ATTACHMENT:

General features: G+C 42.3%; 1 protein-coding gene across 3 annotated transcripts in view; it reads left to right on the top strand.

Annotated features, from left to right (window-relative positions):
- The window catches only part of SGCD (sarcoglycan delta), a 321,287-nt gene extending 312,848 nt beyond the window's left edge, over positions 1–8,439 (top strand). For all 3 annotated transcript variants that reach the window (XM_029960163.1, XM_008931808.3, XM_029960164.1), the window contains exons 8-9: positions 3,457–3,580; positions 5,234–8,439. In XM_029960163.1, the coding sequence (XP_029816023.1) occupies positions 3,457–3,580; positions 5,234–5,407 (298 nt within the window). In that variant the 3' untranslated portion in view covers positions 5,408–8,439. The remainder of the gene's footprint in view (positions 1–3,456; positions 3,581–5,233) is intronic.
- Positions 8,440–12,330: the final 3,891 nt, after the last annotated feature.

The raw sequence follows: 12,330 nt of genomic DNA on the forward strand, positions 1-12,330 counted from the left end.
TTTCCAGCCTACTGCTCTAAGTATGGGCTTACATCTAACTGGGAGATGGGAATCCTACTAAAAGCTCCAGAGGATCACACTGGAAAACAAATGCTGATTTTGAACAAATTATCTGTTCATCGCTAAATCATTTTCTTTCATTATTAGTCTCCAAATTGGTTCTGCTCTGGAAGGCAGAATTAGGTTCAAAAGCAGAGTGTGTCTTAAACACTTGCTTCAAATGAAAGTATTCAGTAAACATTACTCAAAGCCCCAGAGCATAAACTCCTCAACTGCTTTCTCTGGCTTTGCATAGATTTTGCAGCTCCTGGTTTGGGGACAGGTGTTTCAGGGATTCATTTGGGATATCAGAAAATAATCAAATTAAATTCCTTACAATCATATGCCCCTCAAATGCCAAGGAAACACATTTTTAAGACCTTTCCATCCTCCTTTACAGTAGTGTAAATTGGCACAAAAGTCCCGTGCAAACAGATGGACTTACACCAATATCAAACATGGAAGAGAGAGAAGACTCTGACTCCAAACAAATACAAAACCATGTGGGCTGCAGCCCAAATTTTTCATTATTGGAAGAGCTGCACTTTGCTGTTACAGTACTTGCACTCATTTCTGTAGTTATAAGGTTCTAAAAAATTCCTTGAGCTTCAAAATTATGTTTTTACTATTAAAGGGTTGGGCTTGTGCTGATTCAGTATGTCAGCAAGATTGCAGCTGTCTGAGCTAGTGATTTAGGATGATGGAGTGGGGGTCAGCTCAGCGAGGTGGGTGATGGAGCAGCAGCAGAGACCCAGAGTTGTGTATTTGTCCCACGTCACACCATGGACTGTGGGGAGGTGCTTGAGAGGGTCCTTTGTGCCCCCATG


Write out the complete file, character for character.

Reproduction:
General features: G+C 42.3%; 1 protein-coding gene across 3 annotated transcripts in view; it reads left to right on the top strand.

Annotated features, from left to right (window-relative positions):
- The window catches only part of SGCD (sarcoglycan delta), a 321,287-nt gene extending 312,848 nt beyond the window's left edge, over positions 1–8,439 (top strand). For all 3 annotated transcript variants that reach the window (XM_029960163.1, XM_008931808.3, XM_029960164.1), the window contains exons 8-9: positions 3,457–3,580; positions 5,234–8,439. In XM_029960163.1, the coding sequence (XP_029816023.1) occupies positions 3,457–3,580; positions 5,234–5,407 (298 nt within the window). In that variant the 3' untranslated portion in view covers positions 5,408–8,439. The remainder of the gene's footprint in view (positions 1–3,456; positions 3,581–5,233) is intronic.
- Positions 8,440–12,330: the final 3,891 nt, after the last annotated feature.

The raw sequence follows: 12,330 nt of genomic DNA on the forward strand, positions 1-12,330 counted from the left end.
TTTCCAGCCTACTGCTCTAAGTATGGGCTTACATCTAACTGGGAGATGGGAATCCTACTAAAAGCTCCAGAGGATCACACTGGAAAACAAATGCTGATTTTGAACAAATTATCTGTTCATCGCTAAATCATTTTCTTTCATTATTAGTCTCCAAATTGGTTCTGCTCTGGAAGGCAGAATTAGGTTCAAAAGCAGAGTGTGTCTTAAACACTTGCTTCAAATGAAAGTATTCAGTAAACATTACTCAAAGCCCCAGAGCATAAACTCCTCAACTGCTTTCTCTGGCTTTGCATAGATTTTGCAGCTCCTGGTTTGGGGACAGGTGTTTCAGGGATTCATTTGGGATATCAGAAAATAATCAAATTAAATTCCTTACAATCATATGCCCCTCAAATGCCAAGGAAACACATTTTTAAGACCTTTCCATCCTCCTTTACAGTAGTGTAAATTGGCACAAAAGTCCCGTGCAAACAGATGGACTTACACCAATATCAAACATGGAAGAGAGAGAAGACTCTGACTCCAAACAAATACAAAACCATGTGGGCTGCAGCCCAAATTTTTCATTATTGGAAGAGCTGCACTTTGCTGTTACAGTACTTGCACTCATTTCTGTAGTTATAAGGTTCTAAAAAATTCCTTGAGCTTCAAAATTATGTTTTTACTATTAAAGGGTTGGGCTTGTGCTGATTCAGTATGTCAGCAAGATTGCAGCTGTCTGAGCTAGTGATTTAGGATGATGGAGTGGGGGTCAGCTCAGCGAGGTGGGTGATGGAGCAGCAGCAGAGACCCAGAGTTGTGTATTTGTCCCACGTCACACCATGGACTGTGGGGAGGTGCTTGAGAGGGTCCTTTGTGCCCCCATG